Manchester Global Health Society at the B!RTH Festival


The Manchester Global Health Society’s involvement in the Royal Exchange Theatre’s B!RTH Festival (October 19th – 22nd, 2016) began in early April 2016 – a cross-collaboration between the medical sciences and arts – and was led by medical student Clarissa Hemmingsen and members of the GHS Committee, joined by members of the Obstetrics & Gynaecology Society.

The workshop, which was delivered on the Saturday of the festival, came to fruition over the summer, with the support and involvement of the Manchester University Obstetrics & Gynaecology Society (OGSOC) led by medical student Nikhita Handa, and that of Professor Mahesh Nirmalan, Professor of Medical Education at the University of Manchester and Vice-Dean for Social Responsibility. Workshops around the topics of birth and birth complications were developed in order to highlight to members of the general public medical aspects of childbirth, both in terms of normal birth, and interventions.
The team would also like to thank Dr Kenneth Ma and Hannah King of Saint Mary’s Hospital for their hands-on training, guidance and support, both throughout preparation for the Festival, and also on the day itself.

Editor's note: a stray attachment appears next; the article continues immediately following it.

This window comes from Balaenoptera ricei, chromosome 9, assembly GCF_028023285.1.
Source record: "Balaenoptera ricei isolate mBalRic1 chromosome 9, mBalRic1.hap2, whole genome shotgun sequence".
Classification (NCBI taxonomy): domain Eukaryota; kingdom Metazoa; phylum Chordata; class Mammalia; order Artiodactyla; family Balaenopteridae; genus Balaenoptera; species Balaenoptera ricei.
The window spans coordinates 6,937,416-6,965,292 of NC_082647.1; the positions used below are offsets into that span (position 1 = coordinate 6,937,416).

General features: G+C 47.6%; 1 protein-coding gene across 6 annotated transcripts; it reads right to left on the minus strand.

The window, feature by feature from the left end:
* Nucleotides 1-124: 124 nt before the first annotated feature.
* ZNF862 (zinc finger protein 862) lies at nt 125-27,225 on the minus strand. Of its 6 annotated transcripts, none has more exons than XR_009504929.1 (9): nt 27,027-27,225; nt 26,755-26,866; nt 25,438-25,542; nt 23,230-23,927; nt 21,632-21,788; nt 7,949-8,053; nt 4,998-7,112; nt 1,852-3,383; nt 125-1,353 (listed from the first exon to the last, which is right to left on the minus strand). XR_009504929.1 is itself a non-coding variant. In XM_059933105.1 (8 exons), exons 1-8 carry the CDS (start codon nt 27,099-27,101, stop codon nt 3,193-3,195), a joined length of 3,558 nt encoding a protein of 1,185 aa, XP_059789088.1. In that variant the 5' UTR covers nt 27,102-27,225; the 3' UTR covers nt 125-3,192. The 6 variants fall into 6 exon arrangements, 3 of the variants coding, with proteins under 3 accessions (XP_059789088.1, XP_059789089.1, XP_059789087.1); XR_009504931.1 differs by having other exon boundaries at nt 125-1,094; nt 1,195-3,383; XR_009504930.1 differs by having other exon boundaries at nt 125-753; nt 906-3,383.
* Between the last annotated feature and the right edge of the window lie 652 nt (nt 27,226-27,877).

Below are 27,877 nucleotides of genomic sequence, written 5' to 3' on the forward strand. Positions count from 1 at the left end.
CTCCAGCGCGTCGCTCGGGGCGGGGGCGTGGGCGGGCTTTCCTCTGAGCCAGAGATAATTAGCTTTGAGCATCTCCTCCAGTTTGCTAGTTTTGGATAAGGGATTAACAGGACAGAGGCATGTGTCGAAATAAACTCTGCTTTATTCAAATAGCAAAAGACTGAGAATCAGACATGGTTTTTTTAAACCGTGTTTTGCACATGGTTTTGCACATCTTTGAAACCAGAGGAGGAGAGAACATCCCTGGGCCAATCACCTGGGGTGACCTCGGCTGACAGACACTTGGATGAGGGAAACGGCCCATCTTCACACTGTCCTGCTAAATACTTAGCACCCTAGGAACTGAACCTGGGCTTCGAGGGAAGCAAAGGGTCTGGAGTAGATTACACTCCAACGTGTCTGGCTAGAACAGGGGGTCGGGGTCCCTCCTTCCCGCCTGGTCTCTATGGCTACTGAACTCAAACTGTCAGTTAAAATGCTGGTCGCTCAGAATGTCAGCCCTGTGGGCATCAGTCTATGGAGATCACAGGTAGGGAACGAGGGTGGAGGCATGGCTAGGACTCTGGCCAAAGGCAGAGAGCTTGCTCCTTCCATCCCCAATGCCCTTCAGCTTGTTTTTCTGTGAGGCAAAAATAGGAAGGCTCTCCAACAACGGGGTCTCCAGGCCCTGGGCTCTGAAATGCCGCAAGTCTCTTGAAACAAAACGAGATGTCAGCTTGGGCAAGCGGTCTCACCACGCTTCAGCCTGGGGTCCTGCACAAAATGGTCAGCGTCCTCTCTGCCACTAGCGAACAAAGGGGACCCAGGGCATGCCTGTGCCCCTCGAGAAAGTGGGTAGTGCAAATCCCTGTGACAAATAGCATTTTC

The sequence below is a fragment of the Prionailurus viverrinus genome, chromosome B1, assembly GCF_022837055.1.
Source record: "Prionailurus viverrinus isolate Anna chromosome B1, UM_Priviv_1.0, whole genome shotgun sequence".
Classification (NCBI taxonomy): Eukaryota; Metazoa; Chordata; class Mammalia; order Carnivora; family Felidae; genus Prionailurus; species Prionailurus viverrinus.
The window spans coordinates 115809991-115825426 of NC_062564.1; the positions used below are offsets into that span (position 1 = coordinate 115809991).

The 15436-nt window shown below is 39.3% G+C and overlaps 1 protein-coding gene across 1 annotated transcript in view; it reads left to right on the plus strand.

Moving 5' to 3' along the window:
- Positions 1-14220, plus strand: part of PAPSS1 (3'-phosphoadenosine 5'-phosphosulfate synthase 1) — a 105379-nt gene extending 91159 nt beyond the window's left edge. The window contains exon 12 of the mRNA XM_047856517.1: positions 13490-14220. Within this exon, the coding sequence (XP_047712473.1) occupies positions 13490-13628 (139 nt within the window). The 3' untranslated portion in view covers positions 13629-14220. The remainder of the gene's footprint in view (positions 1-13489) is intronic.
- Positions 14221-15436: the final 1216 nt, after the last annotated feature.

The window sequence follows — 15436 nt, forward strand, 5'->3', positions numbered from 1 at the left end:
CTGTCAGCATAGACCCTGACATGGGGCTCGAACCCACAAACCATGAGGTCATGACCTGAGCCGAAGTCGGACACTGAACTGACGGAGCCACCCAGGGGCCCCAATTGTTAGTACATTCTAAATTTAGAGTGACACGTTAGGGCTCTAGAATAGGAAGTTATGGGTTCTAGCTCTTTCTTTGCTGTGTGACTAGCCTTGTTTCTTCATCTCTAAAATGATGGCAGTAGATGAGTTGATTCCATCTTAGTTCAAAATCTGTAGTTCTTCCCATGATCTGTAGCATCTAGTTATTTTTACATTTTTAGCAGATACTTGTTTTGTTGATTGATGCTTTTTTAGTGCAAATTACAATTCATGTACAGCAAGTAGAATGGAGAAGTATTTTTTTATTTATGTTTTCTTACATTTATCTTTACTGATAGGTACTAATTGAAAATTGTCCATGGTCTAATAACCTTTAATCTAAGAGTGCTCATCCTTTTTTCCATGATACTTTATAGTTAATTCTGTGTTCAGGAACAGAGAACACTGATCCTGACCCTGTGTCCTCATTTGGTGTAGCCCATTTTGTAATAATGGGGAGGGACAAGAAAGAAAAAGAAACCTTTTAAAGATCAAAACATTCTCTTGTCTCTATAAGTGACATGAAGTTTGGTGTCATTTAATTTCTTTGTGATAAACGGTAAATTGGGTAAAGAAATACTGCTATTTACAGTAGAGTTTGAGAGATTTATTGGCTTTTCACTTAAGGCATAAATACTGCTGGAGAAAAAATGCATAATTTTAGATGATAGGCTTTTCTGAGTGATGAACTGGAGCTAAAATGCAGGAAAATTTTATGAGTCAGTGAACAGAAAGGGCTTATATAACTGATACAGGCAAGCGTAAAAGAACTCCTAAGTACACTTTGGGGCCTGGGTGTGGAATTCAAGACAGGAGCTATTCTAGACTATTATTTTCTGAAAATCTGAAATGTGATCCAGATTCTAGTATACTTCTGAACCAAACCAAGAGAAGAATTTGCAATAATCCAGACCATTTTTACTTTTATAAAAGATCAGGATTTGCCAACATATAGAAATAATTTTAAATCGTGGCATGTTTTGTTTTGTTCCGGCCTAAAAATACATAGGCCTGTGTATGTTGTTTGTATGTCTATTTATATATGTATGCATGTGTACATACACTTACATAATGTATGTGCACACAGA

njo_3438The purpose of the 90-minute workshop, divided into three sections, was to highlight experiences of normal childbirth, what mothers may experience when things go wrong during birth, how obstetric interventions may be used to preserve life, and the health inequalities in access to life-saving treatments that are faced by low-income communities of the Global South.

njo_3426These mini-workshops were designed to supplement content and provide background to the seven international plays delivered during the B!RTH Festival, and contrast the access to maternal health services that benefits pregnant women and families in the U.K., with differences further afield.

  • OGSOC presented on the normal mechanisms of childbirth, discussed the physical process of birth, and spoke to members of the audience about their own experiences of childbirth.